Part cultural exhibition, part architectural experiment, part community center, part gathering space, part public forum, part urban think tank and part traveling corporate advertising campaign. ‘The BMW Guggenheim Lab’ is a project that is easy to be enthusiastic about in so many regards, but also leaves me feeling a little conflicted.
The LAB was created by the Solomon R. Guggenheim Foundation in collaboration with BMW. It was curated by Maria Nicanor and David Van der Leer, two assistant curators from the Solomon R. Guggenheim Museum.
“The BMW Guggenheim Lab is a mobile laboratory traveling to nine major cities worldwide over six years. Led by international, interdisciplinary teams of emerging talents in the areas of urbanism, architecture, art, design, science, technology, education, and sustainability, the Lab addresses issues of contemporary urban life through programs and public discourse. Its goal is the exploration of new ideas, experimentation, and ultimately the creation of forward‐thinking solutions for city life.”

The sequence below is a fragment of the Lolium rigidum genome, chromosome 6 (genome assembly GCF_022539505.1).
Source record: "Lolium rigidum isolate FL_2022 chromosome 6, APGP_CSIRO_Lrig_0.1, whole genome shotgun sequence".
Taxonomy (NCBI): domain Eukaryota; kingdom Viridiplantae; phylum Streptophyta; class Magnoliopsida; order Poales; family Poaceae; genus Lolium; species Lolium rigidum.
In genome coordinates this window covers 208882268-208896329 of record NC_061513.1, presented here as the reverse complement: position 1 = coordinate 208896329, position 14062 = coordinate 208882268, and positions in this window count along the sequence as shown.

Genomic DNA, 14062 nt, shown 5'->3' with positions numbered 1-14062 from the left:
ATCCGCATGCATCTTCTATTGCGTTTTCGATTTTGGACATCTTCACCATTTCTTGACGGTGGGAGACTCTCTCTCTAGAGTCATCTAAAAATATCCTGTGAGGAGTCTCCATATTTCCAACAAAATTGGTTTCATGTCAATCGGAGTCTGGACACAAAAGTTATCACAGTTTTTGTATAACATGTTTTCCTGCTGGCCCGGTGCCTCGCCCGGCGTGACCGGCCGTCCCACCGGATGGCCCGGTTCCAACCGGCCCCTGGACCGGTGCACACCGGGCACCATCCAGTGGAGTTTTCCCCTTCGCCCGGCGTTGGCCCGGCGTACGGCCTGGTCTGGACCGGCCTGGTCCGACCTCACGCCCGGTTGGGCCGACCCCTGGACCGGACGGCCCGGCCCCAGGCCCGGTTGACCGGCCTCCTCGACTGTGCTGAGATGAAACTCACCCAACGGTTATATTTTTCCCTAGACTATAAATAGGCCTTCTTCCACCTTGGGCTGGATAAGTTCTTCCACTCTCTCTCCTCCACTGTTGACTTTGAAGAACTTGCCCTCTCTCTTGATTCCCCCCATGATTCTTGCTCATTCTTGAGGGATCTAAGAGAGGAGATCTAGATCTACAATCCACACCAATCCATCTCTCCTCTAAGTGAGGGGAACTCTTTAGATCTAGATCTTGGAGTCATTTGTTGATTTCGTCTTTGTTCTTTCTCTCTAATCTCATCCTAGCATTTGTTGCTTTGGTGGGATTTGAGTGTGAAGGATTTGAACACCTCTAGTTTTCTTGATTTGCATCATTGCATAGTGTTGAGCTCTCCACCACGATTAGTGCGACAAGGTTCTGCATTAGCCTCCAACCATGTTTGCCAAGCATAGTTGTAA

One of the lab’s aspects that I strongly believe in, is the idea of bringing cultural and civic resources, and related content and activities out of the city center and into the neighborhoods where people live, work, go to school, etc. This alone makes the Lab an interesting experiment to me. It was accessible geographically for the local community and it was accessible monetarily with a daily offering of activities that were all free of charge. Whether it felt accessible to all the demographic groups living in the community is questionable, but I think as an experiment, its a step in the right direction.